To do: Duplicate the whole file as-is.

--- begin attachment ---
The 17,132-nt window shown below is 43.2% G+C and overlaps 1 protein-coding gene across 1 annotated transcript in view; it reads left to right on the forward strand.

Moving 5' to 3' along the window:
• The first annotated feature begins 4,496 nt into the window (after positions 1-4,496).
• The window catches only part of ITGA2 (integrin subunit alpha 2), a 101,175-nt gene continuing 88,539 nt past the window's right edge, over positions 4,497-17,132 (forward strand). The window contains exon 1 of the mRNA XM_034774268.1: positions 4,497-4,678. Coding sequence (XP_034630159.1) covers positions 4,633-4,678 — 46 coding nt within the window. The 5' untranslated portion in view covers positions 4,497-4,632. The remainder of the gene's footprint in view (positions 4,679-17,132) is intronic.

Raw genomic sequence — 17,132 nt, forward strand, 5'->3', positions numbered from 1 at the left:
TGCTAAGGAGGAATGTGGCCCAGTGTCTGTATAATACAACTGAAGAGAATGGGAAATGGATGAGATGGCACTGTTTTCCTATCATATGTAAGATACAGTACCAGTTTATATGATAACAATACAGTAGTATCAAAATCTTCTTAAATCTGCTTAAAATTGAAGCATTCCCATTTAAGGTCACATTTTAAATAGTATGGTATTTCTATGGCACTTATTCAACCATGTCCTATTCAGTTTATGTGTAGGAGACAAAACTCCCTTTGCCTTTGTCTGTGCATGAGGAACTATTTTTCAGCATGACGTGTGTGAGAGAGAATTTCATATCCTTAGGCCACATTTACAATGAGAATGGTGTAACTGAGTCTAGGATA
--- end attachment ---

The 17,132-nt window shown below is 43.2% G+C and overlaps 1 protein-coding gene across 1 annotated transcript in view; it reads left to right on the forward strand.

Moving 5' to 3' along the window:
• The first annotated feature begins 4,496 nt into the window (after positions 1-4,496).
• The window catches only part of ITGA2 (integrin subunit alpha 2), a 101,175-nt gene continuing 88,539 nt past the window's right edge, over positions 4,497-17,132 (forward strand). The window contains exon 1 of the mRNA XM_034774268.1: positions 4,497-4,678. Coding sequence (XP_034630159.1) covers positions 4,633-4,678 — 46 coding nt within the window. The 5' untranslated portion in view covers positions 4,497-4,632. The remainder of the gene's footprint in view (positions 4,679-17,132) is intronic.

Raw genomic sequence — 17,132 nt, forward strand, 5'->3', positions numbered from 1 at the left:
TGCTAAGGAGGAATGTGGCCCAGTGTCTGTATAATACAACTGAAGAGAATGGGAAATGGATGAGATGGCACTGTTTTCCTATCATATGTAAGATACAGTACCAGTTTATATGATAACAATACAGTAGTATCAAAATCTTCTTAAATCTGCTTAAAATTGAAGCATTCCCATTTAAGGTCACATTTTAAATAGTATGGTATTTCTATGGCACTTATTCAACCATGTCCTATTCAGTTTATGTGTAGGAGACAAAACTCCCTTTGCCTTTGTCTGTGCATGAGGAACTATTTTTCAGCATGACGTGTGTGAGAGAGAATTTCATATCCTTAGGCCACATTTACAATGAGAATGGTGTAACTGAGTCTAGGATA